Body to define ‘official’ Internet music standard
Updated: Secure Digital Music Initiative out to beat MP3, Brits get in on act
The Recording Industry Association of America will today announce a consortium of music and IT companies which will develop a standard system for delivering music via the Internet. The Secure Digital Music Initiative (SDMI) is believed to have the backing of EMI, BMG, Sony, Universal (Seagram's music division and the new owner of Polygram) and Time Warner -- the five biggest players in the music business. Technology companies invited to join the SDMI include Intel, Sony, Microsoft, Lucent and IBM (which is already working on a downloadable music system, with the backing of various major music companies' US operations). The SDMI's goal, according to a draft press release obtained by Variety magazine, is to define an "open standard that will ensure compatibility and interoperability among products and services" so that "a legitimate digital marketplace can emerge". In other words, it wants to develop an Internet equivalent of the audio CD standard, Red Book. Whether the SDMI will set out to develop its own system or simply evaluate current offerings, such as Liquid Audio's eponymous format, AT&T's a2b, the infamous MP3 and Dolby's AC3, and propose one as the standard will remain to be seen. But whatever format emerges as the 'industry standard', it's highly questionable over whether it can do what the music business wants it to: displace MP3. While Public Enemy band member Chuck D claims to have been ordered to pull MP3 files from the group's Web site by his record label, DefJam (owner: Sony Music), there doesn't seem a lot else the industry can do to suppress MP3. Artists claim MP3 has the industry running scared because it puts the power back into their hands. But pretty much all the industry needs do to sew up this little loophole is add a digital distribution clause to its recording contracts, as Sony and others have already begun to do (see Sony to re-sign artists in bid for full online rights). No, the problem with MP3 lies not the artists but the punters. Most MP3 users aren't pirates but the modern day equivalent of the kids who used to tape each other's albums. That isn't going to change just because the music industry launches an alternative download format -- especially when the 'official' format doesn't offer any advantage (sound quality, say) over the 'unofficial' one. ®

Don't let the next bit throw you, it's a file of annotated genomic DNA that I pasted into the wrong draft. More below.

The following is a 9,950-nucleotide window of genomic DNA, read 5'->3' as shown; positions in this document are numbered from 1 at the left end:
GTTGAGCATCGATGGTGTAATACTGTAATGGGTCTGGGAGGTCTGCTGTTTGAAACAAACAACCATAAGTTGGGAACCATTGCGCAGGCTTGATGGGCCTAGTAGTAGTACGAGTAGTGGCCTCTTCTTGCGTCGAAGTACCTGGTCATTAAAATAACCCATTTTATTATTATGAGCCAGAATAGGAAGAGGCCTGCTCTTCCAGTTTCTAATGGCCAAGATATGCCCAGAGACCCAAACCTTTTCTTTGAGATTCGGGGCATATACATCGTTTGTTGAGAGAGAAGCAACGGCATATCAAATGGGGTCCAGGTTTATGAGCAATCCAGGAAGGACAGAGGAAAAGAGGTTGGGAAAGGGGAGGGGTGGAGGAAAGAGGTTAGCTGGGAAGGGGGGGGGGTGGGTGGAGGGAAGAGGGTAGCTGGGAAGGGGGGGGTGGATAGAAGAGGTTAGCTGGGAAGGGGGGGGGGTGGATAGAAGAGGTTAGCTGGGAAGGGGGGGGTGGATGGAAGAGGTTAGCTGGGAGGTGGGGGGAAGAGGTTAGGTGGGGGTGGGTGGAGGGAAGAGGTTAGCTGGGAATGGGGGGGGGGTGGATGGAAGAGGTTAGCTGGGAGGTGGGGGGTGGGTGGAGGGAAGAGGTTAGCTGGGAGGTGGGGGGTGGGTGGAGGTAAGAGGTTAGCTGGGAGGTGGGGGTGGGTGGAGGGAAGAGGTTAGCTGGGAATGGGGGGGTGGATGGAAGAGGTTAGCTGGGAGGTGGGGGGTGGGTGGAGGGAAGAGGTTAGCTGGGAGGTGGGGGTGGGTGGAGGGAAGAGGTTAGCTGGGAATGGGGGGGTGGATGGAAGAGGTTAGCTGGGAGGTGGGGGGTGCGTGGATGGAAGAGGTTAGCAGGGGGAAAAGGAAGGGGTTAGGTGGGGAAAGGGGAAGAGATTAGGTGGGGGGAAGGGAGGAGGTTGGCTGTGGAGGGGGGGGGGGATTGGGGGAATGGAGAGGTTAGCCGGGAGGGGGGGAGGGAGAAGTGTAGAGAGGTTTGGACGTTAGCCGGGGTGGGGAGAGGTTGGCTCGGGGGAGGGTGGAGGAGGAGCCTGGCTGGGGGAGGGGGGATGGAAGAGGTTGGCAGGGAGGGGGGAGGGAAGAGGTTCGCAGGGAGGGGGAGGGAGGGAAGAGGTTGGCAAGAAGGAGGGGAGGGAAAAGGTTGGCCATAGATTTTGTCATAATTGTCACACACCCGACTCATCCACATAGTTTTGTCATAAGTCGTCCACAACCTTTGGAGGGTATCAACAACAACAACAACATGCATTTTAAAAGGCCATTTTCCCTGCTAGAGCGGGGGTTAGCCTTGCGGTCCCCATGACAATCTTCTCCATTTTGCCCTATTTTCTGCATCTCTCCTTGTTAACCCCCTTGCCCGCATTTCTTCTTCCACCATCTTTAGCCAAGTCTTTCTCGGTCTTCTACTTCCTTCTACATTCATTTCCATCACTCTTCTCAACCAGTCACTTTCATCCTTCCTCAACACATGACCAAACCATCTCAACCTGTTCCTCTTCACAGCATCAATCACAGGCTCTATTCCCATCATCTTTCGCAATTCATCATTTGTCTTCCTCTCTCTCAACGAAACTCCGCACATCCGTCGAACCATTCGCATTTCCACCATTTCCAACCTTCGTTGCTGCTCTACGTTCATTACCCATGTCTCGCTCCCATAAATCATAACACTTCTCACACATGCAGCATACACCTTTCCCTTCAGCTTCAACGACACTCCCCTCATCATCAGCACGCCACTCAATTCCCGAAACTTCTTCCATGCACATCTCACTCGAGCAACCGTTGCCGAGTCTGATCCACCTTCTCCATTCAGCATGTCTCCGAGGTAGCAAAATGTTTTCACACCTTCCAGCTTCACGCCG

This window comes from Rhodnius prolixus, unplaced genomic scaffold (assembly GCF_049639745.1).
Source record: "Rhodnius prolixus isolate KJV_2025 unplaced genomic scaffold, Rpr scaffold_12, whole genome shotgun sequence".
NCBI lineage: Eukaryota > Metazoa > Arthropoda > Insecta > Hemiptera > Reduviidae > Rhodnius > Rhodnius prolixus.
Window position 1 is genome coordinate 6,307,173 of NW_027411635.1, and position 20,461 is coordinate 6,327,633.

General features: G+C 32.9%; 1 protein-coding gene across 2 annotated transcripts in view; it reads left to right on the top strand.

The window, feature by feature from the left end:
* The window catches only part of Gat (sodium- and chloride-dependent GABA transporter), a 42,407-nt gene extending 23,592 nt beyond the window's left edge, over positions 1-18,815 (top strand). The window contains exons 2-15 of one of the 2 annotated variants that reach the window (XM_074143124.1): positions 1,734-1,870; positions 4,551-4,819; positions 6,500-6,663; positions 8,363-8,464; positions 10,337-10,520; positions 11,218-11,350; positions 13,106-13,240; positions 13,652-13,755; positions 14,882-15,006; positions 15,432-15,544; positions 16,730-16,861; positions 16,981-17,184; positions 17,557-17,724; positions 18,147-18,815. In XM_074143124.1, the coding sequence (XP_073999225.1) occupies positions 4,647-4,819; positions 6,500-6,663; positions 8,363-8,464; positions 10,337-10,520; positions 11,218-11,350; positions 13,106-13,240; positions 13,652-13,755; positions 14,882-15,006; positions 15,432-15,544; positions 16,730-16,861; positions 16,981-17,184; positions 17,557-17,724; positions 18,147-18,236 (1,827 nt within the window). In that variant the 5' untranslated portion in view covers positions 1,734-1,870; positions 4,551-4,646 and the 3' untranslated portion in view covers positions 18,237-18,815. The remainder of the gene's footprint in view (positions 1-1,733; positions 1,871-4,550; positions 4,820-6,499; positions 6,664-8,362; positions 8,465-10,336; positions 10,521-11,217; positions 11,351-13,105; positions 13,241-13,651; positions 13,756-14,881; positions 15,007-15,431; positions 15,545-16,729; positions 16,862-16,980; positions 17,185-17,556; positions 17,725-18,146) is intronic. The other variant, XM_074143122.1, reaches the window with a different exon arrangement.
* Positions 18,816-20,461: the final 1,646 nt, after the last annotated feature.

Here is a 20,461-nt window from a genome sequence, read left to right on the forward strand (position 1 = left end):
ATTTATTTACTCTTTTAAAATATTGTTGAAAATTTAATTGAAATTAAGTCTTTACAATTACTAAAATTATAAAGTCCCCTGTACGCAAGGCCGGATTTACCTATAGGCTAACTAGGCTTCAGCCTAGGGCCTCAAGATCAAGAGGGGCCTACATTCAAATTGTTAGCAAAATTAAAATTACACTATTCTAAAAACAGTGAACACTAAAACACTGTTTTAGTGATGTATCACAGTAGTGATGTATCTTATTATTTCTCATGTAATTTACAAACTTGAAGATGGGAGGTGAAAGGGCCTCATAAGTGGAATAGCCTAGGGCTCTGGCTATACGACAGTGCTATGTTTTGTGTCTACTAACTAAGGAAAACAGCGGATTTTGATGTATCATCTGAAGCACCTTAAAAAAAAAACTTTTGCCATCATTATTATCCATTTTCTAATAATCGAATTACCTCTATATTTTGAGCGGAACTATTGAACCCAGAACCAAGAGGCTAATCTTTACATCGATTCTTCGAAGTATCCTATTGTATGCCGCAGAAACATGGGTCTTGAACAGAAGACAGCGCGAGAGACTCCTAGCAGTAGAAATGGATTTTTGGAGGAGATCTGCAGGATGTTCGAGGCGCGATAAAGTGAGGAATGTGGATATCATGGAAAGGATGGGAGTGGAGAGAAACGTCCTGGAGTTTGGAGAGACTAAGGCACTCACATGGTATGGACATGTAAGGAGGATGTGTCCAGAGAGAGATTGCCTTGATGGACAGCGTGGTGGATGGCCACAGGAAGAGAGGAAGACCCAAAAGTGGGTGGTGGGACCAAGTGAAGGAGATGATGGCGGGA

- The RIAA's UK counterpart, the British Phonographic Industry (BPI), is getting in on the standards act too. The BPI has commissioned Andersen Consulting to investigate the key technologies the industry will need to exploit the market for music sold and delivered via the Internet. The study will also investigate how sales can be monitored -- essential for maintaining the charts.